Contemporary art and international diplomacy may not be the most obvious of bedfellows, but according to Sarah Smith, an assistant professor in Communication and Media Studies, they work together more often than most would think.
Originally trained as an art historian, Dr. Smith has spent the last nine months at Carleton looking at the role Canadian contemporary art has played in North American and global cultural diplomacy. She’s found the message in a work of art is often perceived uncritically.
Images are powerful because we often don’t subject them to the typical skepticism.
“We often don’t subject them to the typical skepticism, or rigorous analysis, that we apply to textual information,” Dr. Smith has found. “So I encourage students to think further about how and why a particular image was made and circulated, what agendas it might promote, and the different meanings that can be associated with it.”
Dr. Smith has an extensive background in the topic. She completed postdoctoral studies at Harvard University’s Weatherhead Centre for International Affairs where she worked with the Transnational Studies Initiative, an interdisciplinary group of sociologists, political scientists, diplomats, historians, and others who researched a variety of cross-border topics.
“I looked at the free trade agreement between Canada and the U.S. in 1989, as well as NAFTA, which was implemented in 1994,” recalled Dr. Smith. “I researched how contemporary artists made art that reacted to free trade and exhibitions that were circulated in the period.”
But, she argues, that culture is absent from the historical record of the free trade period.
Contemporary artists made art that reacted to free trade.
Dr. Smith then went on to a Banting Fellowship at the Department of English and Film Studies at the University of Alberta, where she began researching the role Canadian art galleries and exhibits play in international diplomacy.
For instance, she studied a trendy commercial art gallery the Canadian government opened and ran in the New York City neighbourhood of SoHo in the 1980’s called 49th Parallel to promote more accessible art.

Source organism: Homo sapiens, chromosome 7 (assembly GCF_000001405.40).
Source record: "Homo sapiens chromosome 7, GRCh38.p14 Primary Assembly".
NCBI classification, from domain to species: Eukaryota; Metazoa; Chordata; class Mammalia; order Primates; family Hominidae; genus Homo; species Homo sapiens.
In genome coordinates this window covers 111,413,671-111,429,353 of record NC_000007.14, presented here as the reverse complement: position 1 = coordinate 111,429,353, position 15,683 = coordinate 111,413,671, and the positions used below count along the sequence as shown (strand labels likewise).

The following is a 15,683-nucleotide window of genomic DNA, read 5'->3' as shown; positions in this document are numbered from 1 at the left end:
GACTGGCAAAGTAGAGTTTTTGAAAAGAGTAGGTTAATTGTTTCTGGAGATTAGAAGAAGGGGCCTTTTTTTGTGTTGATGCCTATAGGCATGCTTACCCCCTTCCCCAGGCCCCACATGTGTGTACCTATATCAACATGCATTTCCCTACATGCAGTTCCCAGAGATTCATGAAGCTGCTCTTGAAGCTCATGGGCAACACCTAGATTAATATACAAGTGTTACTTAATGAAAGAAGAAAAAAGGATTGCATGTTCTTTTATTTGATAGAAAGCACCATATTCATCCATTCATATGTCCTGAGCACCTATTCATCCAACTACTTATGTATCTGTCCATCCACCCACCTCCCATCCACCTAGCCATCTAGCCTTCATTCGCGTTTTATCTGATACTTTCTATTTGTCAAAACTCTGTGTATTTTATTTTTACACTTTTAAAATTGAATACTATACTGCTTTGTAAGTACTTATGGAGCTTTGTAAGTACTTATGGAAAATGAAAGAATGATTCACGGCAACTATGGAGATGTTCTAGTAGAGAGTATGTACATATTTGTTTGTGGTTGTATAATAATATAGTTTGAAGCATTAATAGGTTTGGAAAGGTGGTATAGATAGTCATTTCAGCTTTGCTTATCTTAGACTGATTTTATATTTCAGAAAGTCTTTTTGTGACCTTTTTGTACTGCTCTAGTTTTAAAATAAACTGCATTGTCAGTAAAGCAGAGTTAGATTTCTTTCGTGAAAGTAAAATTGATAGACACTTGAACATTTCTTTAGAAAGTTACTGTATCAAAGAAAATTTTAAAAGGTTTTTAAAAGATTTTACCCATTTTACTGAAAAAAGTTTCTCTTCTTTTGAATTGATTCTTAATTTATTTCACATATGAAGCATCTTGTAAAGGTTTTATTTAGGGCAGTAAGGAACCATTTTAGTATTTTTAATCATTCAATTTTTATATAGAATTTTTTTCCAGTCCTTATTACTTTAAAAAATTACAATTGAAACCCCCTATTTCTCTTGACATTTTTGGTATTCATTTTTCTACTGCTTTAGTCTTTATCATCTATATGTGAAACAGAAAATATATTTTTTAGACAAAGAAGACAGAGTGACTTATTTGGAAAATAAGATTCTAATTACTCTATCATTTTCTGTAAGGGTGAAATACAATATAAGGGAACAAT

“It was the Canadian government funding an art gallery in New York to present Canadian art in SoHo, the top-level cultural milieu,” she said. “Conventionally, Canada had promoted culture in terms of fine art…but with 49th Parallel, they were interested in showing commercially viable art.”
After a stint as the Fulbright Visiting Research Chair at the University of Southern California, Dr. Smith came to Carleton, where, in addition to being a faculty member in Communication and Media Studies, she’s been working with the North American Cultural Diplomacy Initiative, a new scholarly startup of sorts that plans to look deeper into the impact of cultural diplomacy.
“We’re a group of practitioners and scholars all interested in questions of cultural diplomacy and thinking critically about it,” said Dr. Smith, who also teaches a third-year course on visual media literacy in the Bachelor of Communication and Media Studies program. “There is a perception of culture as being soft or something that may not be as important, but [this group] is trying to pay attention critically to what is happening [in the art world] and how it is key to examining international relations.”
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